The smell is overwhelming when Rabbi Israel Weiss opens the doors of the refrigerated containers holding the bodies of hundreds of victims of the Hamas attacks. But most of all, he said, he feels the suffering. The former military chief rabbi came out of retirement to become one of the leaders of an Israeli operation to identify the more than 1,400 dead from the raids by Hamas fighters on October 7 that have plunged the rivals into a new war.
Forensic teams have uncovered signs of torture and rape among victims killed by Hamas militants in their surprise assault on Israeli communities surrounding Gaza. Some had their arms and feet chopped off; others were beheaded. Prime Minister Benjamin Netanyahu has compared the jihadist group to ISIS and says its combatants are not human beings.
Thousands of civilians have been killed in Israel’s relentless bombing campaign, and many more have fled their homes to escape the fighting. The violence has prompted Jewish and other religious groups to hold candlelight vigils. The US ambassador to Israel, Dan Shapiro, said the Israeli government is “doing everything possible” to protect its citizens and ensure the conflict does not become a full-scale war.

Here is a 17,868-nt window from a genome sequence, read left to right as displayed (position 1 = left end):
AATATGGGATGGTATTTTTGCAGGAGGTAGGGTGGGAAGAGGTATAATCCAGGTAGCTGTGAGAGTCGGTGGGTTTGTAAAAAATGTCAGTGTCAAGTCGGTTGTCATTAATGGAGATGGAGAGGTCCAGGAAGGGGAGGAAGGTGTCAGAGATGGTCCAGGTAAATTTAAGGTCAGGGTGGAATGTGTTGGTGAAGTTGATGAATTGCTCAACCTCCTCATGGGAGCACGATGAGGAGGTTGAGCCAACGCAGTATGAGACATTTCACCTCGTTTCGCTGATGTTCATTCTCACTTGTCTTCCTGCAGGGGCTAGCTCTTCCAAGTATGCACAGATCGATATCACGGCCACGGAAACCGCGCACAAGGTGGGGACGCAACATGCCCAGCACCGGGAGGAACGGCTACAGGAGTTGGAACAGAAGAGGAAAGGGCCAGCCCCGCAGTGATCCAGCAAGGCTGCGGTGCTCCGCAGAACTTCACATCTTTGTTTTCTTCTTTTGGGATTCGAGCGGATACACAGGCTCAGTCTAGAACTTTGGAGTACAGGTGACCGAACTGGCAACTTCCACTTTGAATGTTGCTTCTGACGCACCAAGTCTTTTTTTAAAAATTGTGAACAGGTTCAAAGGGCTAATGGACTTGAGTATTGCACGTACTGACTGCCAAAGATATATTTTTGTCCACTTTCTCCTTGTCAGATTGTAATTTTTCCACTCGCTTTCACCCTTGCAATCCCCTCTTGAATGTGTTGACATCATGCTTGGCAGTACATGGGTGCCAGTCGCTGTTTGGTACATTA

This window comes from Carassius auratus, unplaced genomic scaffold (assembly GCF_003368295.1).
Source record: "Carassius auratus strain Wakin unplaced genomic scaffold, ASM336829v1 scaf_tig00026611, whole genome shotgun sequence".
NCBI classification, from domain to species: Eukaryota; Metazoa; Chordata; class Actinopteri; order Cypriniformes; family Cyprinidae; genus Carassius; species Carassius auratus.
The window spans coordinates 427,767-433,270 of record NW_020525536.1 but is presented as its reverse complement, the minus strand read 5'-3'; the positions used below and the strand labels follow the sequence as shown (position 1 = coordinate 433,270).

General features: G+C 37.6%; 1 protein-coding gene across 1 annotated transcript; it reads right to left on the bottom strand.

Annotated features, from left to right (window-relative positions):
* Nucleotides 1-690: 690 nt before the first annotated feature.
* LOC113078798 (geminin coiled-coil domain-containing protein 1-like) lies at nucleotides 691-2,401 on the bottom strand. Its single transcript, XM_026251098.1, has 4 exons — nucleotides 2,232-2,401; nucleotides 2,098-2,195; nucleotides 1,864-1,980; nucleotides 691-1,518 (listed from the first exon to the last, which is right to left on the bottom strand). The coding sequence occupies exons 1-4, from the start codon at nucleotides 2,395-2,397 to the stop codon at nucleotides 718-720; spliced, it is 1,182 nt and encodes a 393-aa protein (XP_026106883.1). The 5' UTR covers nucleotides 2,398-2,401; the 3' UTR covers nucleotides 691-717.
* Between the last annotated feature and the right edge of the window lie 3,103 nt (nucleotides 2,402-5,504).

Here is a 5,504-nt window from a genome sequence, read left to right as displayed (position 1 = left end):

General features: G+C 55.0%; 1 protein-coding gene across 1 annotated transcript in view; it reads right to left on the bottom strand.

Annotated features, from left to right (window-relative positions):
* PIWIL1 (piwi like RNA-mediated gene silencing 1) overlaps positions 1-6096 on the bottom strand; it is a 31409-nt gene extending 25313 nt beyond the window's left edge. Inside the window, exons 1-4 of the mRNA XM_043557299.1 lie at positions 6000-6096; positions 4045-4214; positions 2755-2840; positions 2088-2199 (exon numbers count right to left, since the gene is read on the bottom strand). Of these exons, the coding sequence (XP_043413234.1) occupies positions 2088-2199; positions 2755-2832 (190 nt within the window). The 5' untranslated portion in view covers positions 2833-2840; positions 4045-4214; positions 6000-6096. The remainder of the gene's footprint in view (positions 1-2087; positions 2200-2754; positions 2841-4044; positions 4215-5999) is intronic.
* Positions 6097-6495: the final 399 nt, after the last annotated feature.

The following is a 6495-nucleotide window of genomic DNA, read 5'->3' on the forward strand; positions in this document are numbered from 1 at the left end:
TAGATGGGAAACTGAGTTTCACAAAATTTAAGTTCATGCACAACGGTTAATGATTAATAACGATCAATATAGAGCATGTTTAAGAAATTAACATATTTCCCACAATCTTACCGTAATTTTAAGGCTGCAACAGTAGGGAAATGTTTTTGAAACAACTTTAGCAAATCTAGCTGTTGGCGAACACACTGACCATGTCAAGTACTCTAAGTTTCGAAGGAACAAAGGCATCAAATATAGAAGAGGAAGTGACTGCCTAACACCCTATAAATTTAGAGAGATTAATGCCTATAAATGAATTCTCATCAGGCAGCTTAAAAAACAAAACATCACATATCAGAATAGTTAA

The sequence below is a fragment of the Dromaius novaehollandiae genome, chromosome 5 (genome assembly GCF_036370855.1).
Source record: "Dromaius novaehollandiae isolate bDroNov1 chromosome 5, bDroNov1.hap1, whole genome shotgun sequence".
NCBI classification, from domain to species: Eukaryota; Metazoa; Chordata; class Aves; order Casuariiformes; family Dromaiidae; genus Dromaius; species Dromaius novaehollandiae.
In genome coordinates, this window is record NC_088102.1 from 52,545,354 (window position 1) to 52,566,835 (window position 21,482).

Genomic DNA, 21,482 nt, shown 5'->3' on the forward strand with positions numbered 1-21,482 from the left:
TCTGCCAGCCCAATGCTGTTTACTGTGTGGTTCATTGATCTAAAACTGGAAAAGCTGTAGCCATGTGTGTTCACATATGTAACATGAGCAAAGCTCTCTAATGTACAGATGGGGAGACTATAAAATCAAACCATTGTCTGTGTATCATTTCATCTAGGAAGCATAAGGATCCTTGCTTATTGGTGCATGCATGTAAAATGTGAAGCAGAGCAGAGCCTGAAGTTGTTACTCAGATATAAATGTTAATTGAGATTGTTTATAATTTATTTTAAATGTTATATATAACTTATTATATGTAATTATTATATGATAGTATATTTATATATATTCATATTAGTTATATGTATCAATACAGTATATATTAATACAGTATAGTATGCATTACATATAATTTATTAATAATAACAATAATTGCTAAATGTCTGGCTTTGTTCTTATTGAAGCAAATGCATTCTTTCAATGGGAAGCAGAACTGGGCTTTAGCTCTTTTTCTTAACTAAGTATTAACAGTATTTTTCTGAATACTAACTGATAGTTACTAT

But for many, the heinous crimes perpetrated by Hamas are triggering painful memories of a far more enormous calamity: the Holocaust. The images of women, children, and older adults gunned down mercilessly in their homes or dragged out of their hiding places and slaughtered have reverberated across the country. The horrors have sparked a chorus of condemnation by politicians and religious leaders, including US President Joe Biden, who called the murders “a desecration of humanity.”
Bodies arrive at the rabbinical center on a central Israeli military base faster than the staff can identify them. Forensic experts and volunteers from the organization ZAKA (a collection of community volunteer emergency response teams in Israel) are working around the clock at this and four other centers to identify the remains. The process is detailed: Fingerprints and dental records are used to identify victims, and DNA processing can take days.
TASS reporters were given access to the base near the central city of Ramla to witness the work firsthand. The forensic team members work hard to be as thorough as possible, but the task is emotionally draining. According to officials, they are aided by the fact that most of the victims have been identified.
One such victim is Lt. Keren Rothstein, 20, of Ashkelon. He was a member of the IDF Southern Command and was killed on October 14 during an attack by two terrorists. Another was Cpl. Aya Malachi, 18, of Moshav Ein Habesor. She was also killed during an attack by armed Palestinian terrorists who fired on soldiers at a desert music festival. Fingerprints, dental records, and dog tags identified them. Their parents say they were not in Hamas and did not have links to the terrorist group.